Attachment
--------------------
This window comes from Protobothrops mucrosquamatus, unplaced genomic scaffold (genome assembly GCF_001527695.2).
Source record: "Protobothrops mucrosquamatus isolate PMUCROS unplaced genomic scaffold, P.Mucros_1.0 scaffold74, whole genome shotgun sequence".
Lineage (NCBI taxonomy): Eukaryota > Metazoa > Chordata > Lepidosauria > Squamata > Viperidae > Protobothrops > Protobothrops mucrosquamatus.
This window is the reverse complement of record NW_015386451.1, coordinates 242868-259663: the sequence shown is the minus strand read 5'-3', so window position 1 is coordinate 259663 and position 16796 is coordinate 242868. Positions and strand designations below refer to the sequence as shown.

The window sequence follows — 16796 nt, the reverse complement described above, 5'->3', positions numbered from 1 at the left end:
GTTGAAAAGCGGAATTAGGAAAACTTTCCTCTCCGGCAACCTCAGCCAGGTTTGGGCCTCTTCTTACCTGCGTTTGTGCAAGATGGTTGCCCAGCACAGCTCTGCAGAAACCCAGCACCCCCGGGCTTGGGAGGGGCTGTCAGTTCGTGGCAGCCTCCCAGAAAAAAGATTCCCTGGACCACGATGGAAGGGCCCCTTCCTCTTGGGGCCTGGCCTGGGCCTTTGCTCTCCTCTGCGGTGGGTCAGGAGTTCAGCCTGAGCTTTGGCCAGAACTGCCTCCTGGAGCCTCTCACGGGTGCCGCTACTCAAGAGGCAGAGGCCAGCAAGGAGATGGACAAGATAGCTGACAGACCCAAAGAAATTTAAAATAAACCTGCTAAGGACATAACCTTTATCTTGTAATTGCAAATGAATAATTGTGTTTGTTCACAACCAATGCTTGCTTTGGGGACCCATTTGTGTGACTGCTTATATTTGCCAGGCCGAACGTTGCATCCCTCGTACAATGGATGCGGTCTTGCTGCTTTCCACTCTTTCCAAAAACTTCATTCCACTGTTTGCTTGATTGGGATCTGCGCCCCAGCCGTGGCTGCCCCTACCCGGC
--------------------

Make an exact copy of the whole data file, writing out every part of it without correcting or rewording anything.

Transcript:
This window comes from Protobothrops mucrosquamatus, unplaced genomic scaffold (genome assembly GCF_001527695.2).
Source record: "Protobothrops mucrosquamatus isolate PMUCROS unplaced genomic scaffold, P.Mucros_1.0 scaffold74, whole genome shotgun sequence".
Lineage (NCBI taxonomy): Eukaryota > Metazoa > Chordata > Lepidosauria > Squamata > Viperidae > Protobothrops > Protobothrops mucrosquamatus.
This window is the reverse complement of record NW_015386451.1, coordinates 242868-259663: the sequence shown is the minus strand read 5'-3', so window position 1 is coordinate 259663 and position 16796 is coordinate 242868. Positions and strand designations below refer to the sequence as shown.

The window sequence follows — 16796 nt, the reverse complement described above, 5'->3', positions numbered from 1 at the left end:
GTTGAAAAGCGGAATTAGGAAAACTTTCCTCTCCGGCAACCTCAGCCAGGTTTGGGCCTCTTCTTACCTGCGTTTGTGCAAGATGGTTGCCCAGCACAGCTCTGCAGAAACCCAGCACCCCCGGGCTTGGGAGGGGCTGTCAGTTCGTGGCAGCCTCCCAGAAAAAAGATTCCCTGGACCACGATGGAAGGGCCCCTTCCTCTTGGGGCCTGGCCTGGGCCTTTGCTCTCCTCTGCGGTGGGTCAGGAGTTCAGCCTGAGCTTTGGCCAGAACTGCCTCCTGGAGCCTCTCACGGGTGCCGCTACTCAAGAGGCAGAGGCCAGCAAGGAGATGGACAAGATAGCTGACAGACCCAAAGAAATTTAAAATAAACCTGCTAAGGACATAACCTTTATCTTGTAATTGCAAATGAATAATTGTGTTTGTTCACAACCAATGCTTGCTTTGGGGACCCATTTGTGTGACTGCTTATATTTGCCAGGCCGAACGTTGCATCCCTCGTACAATGGATGCGGTCTTGCTGCTTTCCACTCTTTCCAAAAACTTCATTCCACTGTTTGCTTGATTGGGATCTGCGCCCCAGCCGTGGCTGCCCCTACCCGGC